Your work is on my reading list already. I’m trying to make my way through a gargantuan amount of literature to make this project work, but this year, I’m only a part-time post doc, so progress is slow.
Next year I’ll be full time at the University of Notre Dame. It sounds as if your book will help me tame some of the literature, and that your papers will be very stimulating.
I’ll reply more discursively during the weekend, but now, in Israel, the Sabbath is falling upon us, so I have to rush. I look forward to continuing the discussion on Saturday night.
A few thoughts before the sun sets:
This is a very interesting approach. Although my personal learning and graduate education is in rabbinic writings, my undergraduate work was in philosophy. So at least I have a fighting chance of understanding where you are coming from, though I cannot offer detailed comments.
I have been studying and teaching midrash for many years and have spent not a little time on the portion of Shir Hashirim Rabbah that you are working with. Although I cannot see myself quite siding with Davidson, one of my mantras is that the meaning of the metaphor is in the metaphor and not in our explanation of it. I.e., don’t let the metaphor get lost is the explanation.
I would suggest that another factor essential for reading aggadic midrash is its pervasive hyperbole. My mantra here is parallel to my mantra there: don’t let the hyperbole get lost in the explanation.
I look forward to future installments.
Thank you for your comment, Carl.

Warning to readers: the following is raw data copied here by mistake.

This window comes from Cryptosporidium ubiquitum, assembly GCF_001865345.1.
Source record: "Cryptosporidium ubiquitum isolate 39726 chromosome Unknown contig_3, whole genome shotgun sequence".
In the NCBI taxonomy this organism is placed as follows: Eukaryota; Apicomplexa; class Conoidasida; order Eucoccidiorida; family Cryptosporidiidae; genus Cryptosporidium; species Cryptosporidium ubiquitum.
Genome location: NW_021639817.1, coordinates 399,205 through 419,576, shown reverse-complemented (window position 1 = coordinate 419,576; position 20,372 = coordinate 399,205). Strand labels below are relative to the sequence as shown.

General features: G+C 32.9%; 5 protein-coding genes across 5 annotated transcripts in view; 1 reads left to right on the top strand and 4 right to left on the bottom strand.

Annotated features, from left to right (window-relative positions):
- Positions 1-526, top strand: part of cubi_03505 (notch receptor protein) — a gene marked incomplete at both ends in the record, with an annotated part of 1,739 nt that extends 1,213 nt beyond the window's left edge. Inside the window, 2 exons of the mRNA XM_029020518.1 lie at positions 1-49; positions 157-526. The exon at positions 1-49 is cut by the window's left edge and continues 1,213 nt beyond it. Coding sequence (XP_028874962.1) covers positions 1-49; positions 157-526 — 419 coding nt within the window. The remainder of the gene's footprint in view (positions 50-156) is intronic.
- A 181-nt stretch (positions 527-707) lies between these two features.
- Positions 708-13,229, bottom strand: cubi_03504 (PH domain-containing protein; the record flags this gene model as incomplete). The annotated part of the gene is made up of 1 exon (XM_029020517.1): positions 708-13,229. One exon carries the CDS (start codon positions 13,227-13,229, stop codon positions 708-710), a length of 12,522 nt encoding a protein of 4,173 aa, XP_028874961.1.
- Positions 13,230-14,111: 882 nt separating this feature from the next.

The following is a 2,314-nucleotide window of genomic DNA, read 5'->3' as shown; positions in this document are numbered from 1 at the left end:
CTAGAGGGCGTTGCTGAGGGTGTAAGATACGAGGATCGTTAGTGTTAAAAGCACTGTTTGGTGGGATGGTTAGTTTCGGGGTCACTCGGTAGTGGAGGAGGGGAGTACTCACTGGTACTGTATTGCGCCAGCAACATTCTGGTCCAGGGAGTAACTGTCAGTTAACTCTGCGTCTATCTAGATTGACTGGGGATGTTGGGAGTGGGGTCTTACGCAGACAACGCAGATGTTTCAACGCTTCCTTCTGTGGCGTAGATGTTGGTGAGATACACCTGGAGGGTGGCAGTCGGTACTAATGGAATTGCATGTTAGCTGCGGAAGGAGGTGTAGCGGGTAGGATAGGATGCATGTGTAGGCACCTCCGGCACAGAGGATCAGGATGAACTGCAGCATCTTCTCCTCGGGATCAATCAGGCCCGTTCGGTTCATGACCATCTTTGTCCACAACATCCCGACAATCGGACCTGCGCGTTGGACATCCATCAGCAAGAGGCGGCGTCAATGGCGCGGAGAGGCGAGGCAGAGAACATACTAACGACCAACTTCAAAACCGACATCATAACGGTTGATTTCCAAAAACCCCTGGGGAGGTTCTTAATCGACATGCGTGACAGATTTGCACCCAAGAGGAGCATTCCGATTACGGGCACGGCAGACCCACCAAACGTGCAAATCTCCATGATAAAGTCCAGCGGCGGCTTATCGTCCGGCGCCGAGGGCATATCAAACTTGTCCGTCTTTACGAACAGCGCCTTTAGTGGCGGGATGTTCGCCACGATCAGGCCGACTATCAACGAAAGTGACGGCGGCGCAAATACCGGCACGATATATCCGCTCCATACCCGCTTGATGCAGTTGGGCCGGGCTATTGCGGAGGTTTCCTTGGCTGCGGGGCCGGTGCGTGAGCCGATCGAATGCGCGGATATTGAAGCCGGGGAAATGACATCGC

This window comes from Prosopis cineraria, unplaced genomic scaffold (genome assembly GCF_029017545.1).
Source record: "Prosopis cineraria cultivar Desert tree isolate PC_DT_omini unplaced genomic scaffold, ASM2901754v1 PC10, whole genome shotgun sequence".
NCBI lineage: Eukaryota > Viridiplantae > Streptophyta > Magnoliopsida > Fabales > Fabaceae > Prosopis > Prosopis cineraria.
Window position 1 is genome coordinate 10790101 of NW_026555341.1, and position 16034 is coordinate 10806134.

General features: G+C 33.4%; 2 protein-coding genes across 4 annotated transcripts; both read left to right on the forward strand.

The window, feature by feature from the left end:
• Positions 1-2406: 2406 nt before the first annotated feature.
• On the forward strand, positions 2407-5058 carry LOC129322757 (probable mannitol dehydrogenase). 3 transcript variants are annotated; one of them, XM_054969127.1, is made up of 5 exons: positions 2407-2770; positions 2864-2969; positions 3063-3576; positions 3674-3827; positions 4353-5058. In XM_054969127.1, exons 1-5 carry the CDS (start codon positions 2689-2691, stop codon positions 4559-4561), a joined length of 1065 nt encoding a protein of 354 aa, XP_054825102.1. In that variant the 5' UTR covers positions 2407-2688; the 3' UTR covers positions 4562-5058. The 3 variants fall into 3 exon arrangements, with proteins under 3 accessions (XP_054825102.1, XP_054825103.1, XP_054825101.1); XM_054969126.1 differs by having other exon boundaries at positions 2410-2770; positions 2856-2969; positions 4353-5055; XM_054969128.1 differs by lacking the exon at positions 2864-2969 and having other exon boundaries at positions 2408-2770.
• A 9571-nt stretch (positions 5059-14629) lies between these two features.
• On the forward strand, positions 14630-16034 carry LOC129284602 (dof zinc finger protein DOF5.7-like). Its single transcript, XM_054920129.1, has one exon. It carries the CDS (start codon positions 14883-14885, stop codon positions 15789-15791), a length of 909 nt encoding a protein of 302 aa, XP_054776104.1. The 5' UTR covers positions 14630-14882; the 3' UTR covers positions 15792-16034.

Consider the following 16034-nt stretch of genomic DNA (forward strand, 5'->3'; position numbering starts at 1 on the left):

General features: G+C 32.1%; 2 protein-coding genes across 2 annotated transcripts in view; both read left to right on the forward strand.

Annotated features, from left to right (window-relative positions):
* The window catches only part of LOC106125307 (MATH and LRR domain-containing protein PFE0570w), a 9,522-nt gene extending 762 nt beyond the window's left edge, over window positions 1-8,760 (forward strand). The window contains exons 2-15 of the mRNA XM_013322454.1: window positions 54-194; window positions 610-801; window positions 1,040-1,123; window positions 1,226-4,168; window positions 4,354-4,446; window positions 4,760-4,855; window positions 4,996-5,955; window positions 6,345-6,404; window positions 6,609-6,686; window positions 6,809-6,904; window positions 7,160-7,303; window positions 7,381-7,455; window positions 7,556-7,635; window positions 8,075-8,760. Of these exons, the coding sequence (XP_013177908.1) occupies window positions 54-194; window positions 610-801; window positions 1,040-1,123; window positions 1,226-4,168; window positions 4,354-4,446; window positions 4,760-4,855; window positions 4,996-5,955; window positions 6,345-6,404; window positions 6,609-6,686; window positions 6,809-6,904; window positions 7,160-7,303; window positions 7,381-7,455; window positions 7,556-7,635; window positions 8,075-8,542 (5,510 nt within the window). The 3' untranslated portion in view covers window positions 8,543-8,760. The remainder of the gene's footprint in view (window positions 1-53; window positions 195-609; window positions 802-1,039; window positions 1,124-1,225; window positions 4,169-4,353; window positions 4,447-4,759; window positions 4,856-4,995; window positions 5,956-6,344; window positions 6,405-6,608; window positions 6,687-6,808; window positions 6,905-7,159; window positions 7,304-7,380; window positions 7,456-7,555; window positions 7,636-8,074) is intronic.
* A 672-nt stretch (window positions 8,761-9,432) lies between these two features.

Regarding Prof. Stambovsky’s comment. I think I’m going to restructure the paper around the seven (or more likely six) theories of metaphor expressed in the Midrash. And as you suggest, ‘assess the competing theories themselves in light of the unique frames of reference within which the metaphors achieve their purposes.’
I don’t believe there’s any philological link between ‘demut’ and ‘tzelem’ and ‘mashal’ – but the conceptual relationship between the three is still worth reflecting upon.
Thank you. I’ll upload a new installment in a few weeks, I expect.
Reading the 7 metaphors, it seems to me that the 7 examples are arguing about the nature of Torah.
going in order from the document:
Anonymous: The purpose of torah is a practice in logic and analytics.
Nachman 1: The purpose of Torah is to get you to the after life or world of souls (the palace)
Nachman 2: The purpose of Torah is to get you through the basics of this life, thickets and reeds.
Yossi: The torah is food of this world, and it is very hard to understand and make practical use of.
Shila: The torah is like scolding hot water, and it can “burn” you if you are not careful.
Hanina: The Torah is very very deep, filled with multiple levels of meaning, an each generation comes and adds to the understanding of the next generation.
Our Rabbis: The Torah is precious and the most valuable thing to learn, but we will use “cheap” methods, mundane, secular ways of knowledge, to better understand it.
I’m not sure what this says about Metaphors in general, but it seems to me that is the message of the Midrash. That Metaphor helps us unlock the meaning of the Torah that we might otherwise lose due to a purely literal reading of the text, and there is a greater question about what the point of learning Torah is, and what is the nature of torah learning.
Nice Interpretation Avi !